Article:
Home Server Build part 4 – Remote Access (Ubuntu School)

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Now that the basic server is set up and ready to go it's time to get started with the good stuff. The first thing on the priority list is making sure we know how to control the server. Being able to control and administer the server remotely is the key to being able to run the server as a [headless](http://en.wikipedia.org/wiki/Headless_system) machine. The key technology of this remote access strategy is [SSH](http://www.openssh.org/). ### SSH - Secure SHell SSH is a key technology common in all [POSIX](http://en.wikipedia.org/wiki/POSIX) operating systems. The program provides command-line terminal access to the remote system over an encrypted connection. SSH has effectively served as a replacement for telnet which provides remote terminal services, but is not encrypted. It is also possible to route traffic from your computer through…
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Home Server Build part 3 – OS Installation (Ubuntu School)

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This is the latest in my series of articles discussing the setup of a home server using Ubuntu 12.04 server. This article will guide you through the setup process which is quite simple and easy to follow. ### The System: Ubuntu 12.04 Server (LTS) 1. At boot the system will prompt for the language to use during installation. 2. Select the **Install Ubuntu Server** option from the list. 3. Select the language to use for the system. 4. Select the country the system is in. 5. Select the keyboard layout. If you have a system created in North America you can skip auto-detect and take the defaults on the next two screens. 6. The system will begin some initial configuration and load basic components. 7. Enter the system's hostname that…
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Home Server Build part 2 – Prerequisites (Ubuntu School)

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Servers are a misunderstood breed of the computer world. Most people think of a server as a large powerful computer sitting in the basement of a corporate office. The truth is that a server is a much less specialized computing device than most people realize. It's simply a computer that provides one or more services to other computers on the network. And truthfully, even in many corporate environments today the servers have been virtualized, or deployed as [blade servers](http://en.wikipedia.org/wiki/Blade_server) which take up very little physical space and help to cut down on power and cooling costs -- but that's a topic for another day. This section is all about the things you want to make sure you've thought about before you get started with your server project. While the process…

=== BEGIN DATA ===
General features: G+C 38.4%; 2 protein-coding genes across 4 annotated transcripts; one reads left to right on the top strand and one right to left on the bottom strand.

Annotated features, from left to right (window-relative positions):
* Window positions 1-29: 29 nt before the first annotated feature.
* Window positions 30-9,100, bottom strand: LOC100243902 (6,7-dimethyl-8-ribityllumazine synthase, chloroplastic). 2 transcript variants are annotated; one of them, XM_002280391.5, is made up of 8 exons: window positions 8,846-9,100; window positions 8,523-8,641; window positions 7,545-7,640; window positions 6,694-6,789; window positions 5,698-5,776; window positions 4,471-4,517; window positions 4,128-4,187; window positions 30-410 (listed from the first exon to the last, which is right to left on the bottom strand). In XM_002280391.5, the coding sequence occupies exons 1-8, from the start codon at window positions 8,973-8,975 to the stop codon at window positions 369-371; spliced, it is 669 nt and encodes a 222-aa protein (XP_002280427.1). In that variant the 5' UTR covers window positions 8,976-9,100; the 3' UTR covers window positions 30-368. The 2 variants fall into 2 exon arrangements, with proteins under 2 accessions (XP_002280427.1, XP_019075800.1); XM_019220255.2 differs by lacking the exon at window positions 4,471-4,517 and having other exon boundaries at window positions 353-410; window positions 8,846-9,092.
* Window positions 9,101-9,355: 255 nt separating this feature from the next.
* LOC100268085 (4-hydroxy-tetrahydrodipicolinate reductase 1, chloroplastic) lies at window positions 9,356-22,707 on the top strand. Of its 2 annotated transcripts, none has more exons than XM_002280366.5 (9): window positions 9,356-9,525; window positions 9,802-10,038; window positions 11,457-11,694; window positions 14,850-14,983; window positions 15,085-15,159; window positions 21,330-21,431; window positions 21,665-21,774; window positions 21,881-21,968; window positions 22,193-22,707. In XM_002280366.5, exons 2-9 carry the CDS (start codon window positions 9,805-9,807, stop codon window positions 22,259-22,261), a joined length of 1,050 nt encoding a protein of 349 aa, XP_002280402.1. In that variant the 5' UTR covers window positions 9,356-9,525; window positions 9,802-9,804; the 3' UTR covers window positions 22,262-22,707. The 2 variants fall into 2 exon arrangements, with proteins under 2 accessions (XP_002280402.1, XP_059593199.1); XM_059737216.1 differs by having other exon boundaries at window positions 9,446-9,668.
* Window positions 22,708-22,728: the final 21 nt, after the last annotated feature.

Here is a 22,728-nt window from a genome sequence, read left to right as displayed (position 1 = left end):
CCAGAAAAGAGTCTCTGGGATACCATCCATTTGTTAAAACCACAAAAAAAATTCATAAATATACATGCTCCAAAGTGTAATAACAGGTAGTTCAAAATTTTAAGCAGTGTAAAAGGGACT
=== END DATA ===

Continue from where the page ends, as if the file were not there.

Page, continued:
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Home Server Build part 1 – Introduction (Ubuntu School)

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What started life as an idea for a blog post as much for my own future reference as it was for anyone else has taken on a life of its own in what will be at least a 6-post series. It's a step by step guide to how I've configured my primary home server including all of its hardware, services and applications. I find that on occasion this server, as with all my computers, could benefit from a full OS rebuild. I'm a bit of a junkie when it comes to computer maintenance, so undoubtedly that has something to do with it too. My Windows and Mac systems are typically not much of a challenge. The lack of customization required for me to get them back to the point at…
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Creating ISO Images from the OSX Command Line

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A super fast way to create ISO images (or any kind of bit for bit copies) from the OS X (or linux, or unix) command line is to use the DD command. This isn't without it's risks since the DD command will duplicate byte for byte all data from one location to another, but once you've found the necessary information you can easily replicate data. I needed to create a copy of my Windows XP installation CD to use for setting up new virtual machines. Since it's quicker to install VMs from an ISO image rather than from the installation media I wanted an ISO of my CD. The built in OS X disk utility can make this work... in theory. My copy of disk utility (on Snow Leopard) didn't…
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